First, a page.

It was Daniel Mendoza who devised a system of guarding, sidestepping, and effective use of a straight left jab. His tactics were extremely successful, relying on superior agility and speed he won the British Championship in 1791.

    In his 1795 fight it was only by grabbing hold of Mendoza's hair that John Jackson was able to nullify Mendoza's tactics, unmercifully pummelling his face with uppercuts, “When Mendoza remonstrated to the referee, he was told there was no rule against holding one’s opponent by the hair and it was a darn shame, wasn’t it?”

    Follower of Mendoza's style in the ring or in the street were known as Mendozians (today it would be a bit like being a Bruce Leeian or an Inosantian)


    Attached Files:

  15. Claudinha

    Claudinha Valued Member


    I have read alot of people make the clain that Wing Chun and Bare Knuckle Boxing influenced each other. Here is a site I found interesting.

    In regards to stance, what is your opinion on this group's take?

    I tv show that had an old John L. Sullivan throwing very modern looking punches. But when he threw a hook, he looked like he pounded his chest (or shoulder) with his rear hand for leverage. Although he may have been making a defense. Some things I always wondered: 1) Could the distance of the fights have had any bearing on how low the fists were held, 2) How much an influence fencing had on old boxing (see Tao of JKD?), 3) How much wars contributed to this style almost completely disappearing.
    Whenever I watch the olympics I have seen some of the European fighters (especially Eastern Europeans) fighting a more straight ahead stand-up style. This looks like it is probably more related to the bare-knuckle style than anything.
  16. kenpfrenger

    kenpfrenger sportin' a Broughton

    Hi Claudinha!

    I don't put much stock in the wing chun from BKB theory...interesting speculation but that's about all it is IMO. As for the two links...they are both mine so I can't comment on them without some bias:) The stance article does need to be updated. Hopefully i will get around to that sometime soon.

    For your questions....

    1. THe fists were held at different heights during different eras...some low, some high but you are spot on about the distance. THe furhter distance allowed for a lower stance and a more extended stance as well for some fighters.

    2. Boxing, wrestling and fencing as well as singlestick were sometimes groupped together and often were taught int he same gym. One of the old names for boxing was fencing witht he fists:)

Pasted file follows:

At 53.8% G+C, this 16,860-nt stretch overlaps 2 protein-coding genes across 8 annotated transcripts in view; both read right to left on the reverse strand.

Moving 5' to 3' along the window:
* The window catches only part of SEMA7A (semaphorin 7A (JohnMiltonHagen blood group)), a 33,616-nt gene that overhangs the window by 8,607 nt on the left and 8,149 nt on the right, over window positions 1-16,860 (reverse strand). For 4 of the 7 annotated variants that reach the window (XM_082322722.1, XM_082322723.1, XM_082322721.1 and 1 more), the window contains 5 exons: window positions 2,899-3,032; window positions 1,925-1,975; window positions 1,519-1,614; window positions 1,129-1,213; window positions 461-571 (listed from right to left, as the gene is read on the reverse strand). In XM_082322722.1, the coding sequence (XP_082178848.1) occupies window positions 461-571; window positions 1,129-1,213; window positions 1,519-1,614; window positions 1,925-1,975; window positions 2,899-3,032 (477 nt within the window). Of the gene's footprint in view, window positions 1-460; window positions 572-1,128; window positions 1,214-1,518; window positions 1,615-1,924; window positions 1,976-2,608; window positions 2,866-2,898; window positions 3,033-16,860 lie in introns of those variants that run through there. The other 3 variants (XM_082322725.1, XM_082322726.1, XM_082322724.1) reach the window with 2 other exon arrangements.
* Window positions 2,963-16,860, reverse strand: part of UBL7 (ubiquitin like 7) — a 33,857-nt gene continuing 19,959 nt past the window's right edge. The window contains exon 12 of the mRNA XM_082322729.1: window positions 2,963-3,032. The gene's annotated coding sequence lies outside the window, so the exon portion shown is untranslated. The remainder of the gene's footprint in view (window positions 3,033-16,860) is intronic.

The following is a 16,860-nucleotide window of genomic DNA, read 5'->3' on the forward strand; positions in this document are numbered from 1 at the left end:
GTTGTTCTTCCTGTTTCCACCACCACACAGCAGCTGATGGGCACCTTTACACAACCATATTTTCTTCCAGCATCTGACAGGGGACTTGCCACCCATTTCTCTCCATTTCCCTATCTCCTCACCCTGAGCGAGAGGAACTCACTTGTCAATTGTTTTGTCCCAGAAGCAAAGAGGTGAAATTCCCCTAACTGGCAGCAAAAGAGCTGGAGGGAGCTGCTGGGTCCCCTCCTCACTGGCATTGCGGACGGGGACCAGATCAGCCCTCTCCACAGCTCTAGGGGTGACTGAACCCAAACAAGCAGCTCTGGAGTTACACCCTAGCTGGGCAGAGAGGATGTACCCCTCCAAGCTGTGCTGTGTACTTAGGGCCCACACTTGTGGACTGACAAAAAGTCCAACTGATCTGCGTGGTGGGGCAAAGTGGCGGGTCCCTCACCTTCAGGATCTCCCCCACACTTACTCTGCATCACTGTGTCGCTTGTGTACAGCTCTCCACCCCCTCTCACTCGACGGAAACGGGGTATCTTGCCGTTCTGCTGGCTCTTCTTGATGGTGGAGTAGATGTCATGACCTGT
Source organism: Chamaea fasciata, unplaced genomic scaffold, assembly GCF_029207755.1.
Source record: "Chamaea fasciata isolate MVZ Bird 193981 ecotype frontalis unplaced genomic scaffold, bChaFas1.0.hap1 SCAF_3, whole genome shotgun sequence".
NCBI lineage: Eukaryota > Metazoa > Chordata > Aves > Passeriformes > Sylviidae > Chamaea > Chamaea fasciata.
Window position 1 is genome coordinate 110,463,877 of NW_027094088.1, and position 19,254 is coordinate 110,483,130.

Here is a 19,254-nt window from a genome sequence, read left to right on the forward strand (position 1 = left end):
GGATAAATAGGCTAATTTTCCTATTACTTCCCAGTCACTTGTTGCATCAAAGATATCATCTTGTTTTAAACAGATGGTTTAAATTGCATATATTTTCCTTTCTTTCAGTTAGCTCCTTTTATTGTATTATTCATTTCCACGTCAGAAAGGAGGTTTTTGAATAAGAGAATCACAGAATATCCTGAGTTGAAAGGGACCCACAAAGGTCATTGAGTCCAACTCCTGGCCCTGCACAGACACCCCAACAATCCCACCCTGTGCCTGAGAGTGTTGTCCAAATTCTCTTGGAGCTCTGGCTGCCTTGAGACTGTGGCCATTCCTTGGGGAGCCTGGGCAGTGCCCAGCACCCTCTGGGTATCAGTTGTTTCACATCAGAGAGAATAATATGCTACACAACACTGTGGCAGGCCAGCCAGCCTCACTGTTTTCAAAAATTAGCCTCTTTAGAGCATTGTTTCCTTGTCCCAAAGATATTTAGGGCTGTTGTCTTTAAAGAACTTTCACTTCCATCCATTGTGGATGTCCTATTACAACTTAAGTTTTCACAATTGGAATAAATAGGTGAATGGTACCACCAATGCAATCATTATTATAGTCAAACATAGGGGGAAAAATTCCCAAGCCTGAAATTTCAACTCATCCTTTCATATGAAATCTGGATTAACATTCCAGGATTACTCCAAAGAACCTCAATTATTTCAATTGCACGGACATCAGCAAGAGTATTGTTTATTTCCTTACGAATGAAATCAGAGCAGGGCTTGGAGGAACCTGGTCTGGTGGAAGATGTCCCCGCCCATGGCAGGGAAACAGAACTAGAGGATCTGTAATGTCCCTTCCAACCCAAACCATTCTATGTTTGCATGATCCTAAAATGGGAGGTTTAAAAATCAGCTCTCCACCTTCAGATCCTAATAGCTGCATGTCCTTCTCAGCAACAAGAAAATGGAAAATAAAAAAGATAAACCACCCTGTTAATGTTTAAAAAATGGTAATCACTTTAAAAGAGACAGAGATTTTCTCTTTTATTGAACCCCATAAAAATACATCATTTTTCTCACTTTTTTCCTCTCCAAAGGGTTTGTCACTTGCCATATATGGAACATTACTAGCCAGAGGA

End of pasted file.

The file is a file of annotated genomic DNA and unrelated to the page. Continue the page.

3. Both the world wars had a terrible impact on the number of savateurs that survived in France. I would not doubt that they had some effect ont he boxers as well but overall I think the use of gloves had the biggest impact on changing the old styles of boxing. If you can check out Dempseys bridges the gap between the bare knuckle era and the modern one.......great stuff!
  17. Louie

    Louie STUNT DAD Supporter

    Pugilisms influences....

    Hi Claudinha,

    The more I look at some of the old photos of western boxers, the more I think of the influence pugilism must have had on the early development of 18-1900's Kung Fu and Karate. Boxing would have been seen in the Chinese & Japanese ports practiced by UK & US sailors. European soldiers too, stationed throughout Asia must have influenced the local population with their boxing bouts which were probably a public event!

    There is no doubt that Europeans were influenced by Asian arts, so why not the reverse?

    Two World Wars certainly had an effect on the practice/teaching of European martial arts which may have been down to the huge casualty rate, loss of teachers etc. Another factor may have been a total loss of interest in all things martial?


    Attached Files:

  18. Claudinha

    Claudinha Valued Member

    Sorry...didn't mean to repost stuff. Very good websites though...both of them. Are you aware if any footage of one of these contests still exists? It would be great if someday someone is digging through an old vault of something and fines some old films!

    I always wonder if different cultures have had more influence on each other than people think or if it's just a Jungian thing and if given the right situations we will mostly come to similar conclusions?!
  19. Rob Lovett

    Rob Lovett Valued Member

    Well Bare Knuckle Boxing survived well into the 60s in the East End of London. Many of our members had grandads and dads that would gather on various commons on Sunday after Church and before the big Sunday dinner and set about in bkb fights. People would watch and if appreciative of what they were watching would throw coins into a hat carried by the fighters seconds. The takings would largely go to the winner, while the loser would at least get a pint in the local pub.
    This sadly does not happen anymore :( it is a shame as it feels like another part of East End community and tradition has been lost.

  20. punchfast

    punchfast New Member